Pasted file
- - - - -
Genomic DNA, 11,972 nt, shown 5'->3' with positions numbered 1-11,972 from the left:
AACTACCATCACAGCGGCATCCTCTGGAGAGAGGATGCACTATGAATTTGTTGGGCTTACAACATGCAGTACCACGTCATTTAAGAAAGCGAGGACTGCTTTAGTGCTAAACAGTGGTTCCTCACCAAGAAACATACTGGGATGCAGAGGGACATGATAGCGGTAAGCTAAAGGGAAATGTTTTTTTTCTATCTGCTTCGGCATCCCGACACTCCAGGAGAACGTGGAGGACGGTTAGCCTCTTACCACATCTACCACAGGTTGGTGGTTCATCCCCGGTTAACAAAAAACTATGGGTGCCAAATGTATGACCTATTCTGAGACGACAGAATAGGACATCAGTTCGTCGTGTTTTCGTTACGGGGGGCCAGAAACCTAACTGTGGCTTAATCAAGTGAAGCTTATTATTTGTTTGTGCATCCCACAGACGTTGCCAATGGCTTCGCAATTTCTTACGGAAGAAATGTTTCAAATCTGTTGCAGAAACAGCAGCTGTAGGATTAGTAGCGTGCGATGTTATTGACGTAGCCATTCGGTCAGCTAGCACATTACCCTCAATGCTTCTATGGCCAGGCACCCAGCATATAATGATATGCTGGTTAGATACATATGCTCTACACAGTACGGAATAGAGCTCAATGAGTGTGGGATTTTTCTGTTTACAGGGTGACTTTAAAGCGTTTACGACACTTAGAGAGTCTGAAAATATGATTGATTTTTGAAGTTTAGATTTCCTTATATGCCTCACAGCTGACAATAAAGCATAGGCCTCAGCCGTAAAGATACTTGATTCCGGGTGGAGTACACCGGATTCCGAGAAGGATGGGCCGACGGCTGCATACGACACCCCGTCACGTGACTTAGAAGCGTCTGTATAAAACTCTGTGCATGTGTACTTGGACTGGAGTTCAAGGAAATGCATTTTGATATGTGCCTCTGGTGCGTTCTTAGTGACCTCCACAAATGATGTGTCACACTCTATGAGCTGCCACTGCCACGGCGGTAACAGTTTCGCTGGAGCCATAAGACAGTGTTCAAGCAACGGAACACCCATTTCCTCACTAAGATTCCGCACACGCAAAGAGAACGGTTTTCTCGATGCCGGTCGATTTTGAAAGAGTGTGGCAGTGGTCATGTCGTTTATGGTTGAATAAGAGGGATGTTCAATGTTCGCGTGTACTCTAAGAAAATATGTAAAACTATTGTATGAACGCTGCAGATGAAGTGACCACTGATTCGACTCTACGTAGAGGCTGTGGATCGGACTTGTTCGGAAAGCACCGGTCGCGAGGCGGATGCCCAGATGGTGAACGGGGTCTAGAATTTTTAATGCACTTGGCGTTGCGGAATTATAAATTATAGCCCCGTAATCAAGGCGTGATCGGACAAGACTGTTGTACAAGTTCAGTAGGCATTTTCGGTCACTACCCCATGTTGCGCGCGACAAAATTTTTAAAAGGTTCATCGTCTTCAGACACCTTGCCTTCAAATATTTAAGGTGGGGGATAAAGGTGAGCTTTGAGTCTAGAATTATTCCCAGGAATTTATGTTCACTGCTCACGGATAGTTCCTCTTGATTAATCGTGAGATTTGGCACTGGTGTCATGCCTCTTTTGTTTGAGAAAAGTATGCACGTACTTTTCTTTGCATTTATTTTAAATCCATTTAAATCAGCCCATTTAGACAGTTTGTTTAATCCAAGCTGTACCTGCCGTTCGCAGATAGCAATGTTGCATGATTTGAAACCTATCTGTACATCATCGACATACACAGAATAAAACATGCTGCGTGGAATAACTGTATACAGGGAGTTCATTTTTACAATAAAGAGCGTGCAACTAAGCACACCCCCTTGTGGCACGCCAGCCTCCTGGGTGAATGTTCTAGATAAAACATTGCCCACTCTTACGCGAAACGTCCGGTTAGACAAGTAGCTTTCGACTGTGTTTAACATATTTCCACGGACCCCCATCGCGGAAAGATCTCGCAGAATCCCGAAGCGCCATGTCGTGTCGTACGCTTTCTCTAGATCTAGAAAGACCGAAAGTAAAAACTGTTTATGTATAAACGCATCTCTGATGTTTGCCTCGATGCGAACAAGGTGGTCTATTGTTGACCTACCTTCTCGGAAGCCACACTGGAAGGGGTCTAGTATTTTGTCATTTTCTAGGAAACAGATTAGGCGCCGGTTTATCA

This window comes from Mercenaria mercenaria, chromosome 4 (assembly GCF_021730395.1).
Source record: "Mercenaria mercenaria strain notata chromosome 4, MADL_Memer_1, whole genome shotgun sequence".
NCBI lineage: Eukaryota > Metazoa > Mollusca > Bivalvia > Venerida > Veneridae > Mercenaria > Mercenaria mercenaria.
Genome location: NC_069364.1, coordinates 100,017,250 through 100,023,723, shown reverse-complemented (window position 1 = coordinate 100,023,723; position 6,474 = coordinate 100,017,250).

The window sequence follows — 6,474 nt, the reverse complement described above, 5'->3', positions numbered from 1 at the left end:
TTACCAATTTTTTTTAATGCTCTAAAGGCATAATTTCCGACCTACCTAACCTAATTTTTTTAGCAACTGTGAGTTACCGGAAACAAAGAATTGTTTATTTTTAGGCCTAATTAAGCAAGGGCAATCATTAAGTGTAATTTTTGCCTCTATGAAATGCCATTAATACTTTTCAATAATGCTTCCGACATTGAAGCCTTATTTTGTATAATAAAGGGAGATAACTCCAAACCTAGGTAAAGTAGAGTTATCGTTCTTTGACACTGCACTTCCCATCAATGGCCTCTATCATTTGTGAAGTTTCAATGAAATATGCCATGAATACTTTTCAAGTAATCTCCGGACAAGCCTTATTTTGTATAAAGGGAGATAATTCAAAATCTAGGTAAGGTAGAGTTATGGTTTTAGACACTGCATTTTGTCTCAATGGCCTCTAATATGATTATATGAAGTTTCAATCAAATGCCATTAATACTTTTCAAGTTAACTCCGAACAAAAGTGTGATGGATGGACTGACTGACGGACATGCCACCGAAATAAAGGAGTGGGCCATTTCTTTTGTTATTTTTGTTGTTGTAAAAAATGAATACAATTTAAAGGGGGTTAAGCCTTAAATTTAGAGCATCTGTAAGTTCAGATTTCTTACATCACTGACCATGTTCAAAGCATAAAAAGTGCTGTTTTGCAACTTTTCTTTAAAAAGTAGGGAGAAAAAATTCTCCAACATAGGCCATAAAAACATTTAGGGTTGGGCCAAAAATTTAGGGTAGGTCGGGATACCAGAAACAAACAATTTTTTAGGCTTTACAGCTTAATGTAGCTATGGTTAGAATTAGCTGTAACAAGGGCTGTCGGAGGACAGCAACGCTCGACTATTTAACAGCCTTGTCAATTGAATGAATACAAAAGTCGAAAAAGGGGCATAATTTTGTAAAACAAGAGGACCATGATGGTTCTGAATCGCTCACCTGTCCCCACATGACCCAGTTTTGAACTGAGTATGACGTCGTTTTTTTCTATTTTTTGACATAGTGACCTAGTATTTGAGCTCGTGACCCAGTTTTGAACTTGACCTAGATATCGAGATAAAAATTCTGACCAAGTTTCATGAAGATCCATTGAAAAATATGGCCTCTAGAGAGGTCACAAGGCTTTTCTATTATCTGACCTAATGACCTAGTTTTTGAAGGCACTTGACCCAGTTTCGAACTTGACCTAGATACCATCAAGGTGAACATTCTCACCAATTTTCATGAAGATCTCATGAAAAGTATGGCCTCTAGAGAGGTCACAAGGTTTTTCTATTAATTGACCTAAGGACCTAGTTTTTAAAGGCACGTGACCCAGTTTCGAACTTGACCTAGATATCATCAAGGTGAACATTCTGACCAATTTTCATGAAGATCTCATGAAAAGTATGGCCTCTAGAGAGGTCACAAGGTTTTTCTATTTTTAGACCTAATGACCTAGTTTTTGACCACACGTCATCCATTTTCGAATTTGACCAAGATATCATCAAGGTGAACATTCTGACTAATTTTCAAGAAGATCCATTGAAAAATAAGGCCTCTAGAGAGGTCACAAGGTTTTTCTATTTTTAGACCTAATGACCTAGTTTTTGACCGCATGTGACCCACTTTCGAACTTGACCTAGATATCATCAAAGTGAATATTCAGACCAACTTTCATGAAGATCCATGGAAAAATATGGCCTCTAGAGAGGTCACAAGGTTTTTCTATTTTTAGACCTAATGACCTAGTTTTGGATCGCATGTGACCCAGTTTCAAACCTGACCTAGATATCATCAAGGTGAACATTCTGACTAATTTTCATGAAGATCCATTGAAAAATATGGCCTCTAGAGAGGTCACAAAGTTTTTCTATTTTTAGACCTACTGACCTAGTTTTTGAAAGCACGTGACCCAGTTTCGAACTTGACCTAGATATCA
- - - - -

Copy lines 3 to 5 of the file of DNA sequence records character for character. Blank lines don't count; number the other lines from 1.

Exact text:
This window comes from Mercenaria mercenaria, chromosome 4 (assembly GCF_021730395.1).
Source record: "Mercenaria mercenaria strain notata chromosome 4, MADL_Memer_1, whole genome shotgun sequence".
NCBI lineage: Eukaryota > Metazoa > Mollusca > Bivalvia > Venerida > Veneridae > Mercenaria > Mercenaria mercenaria.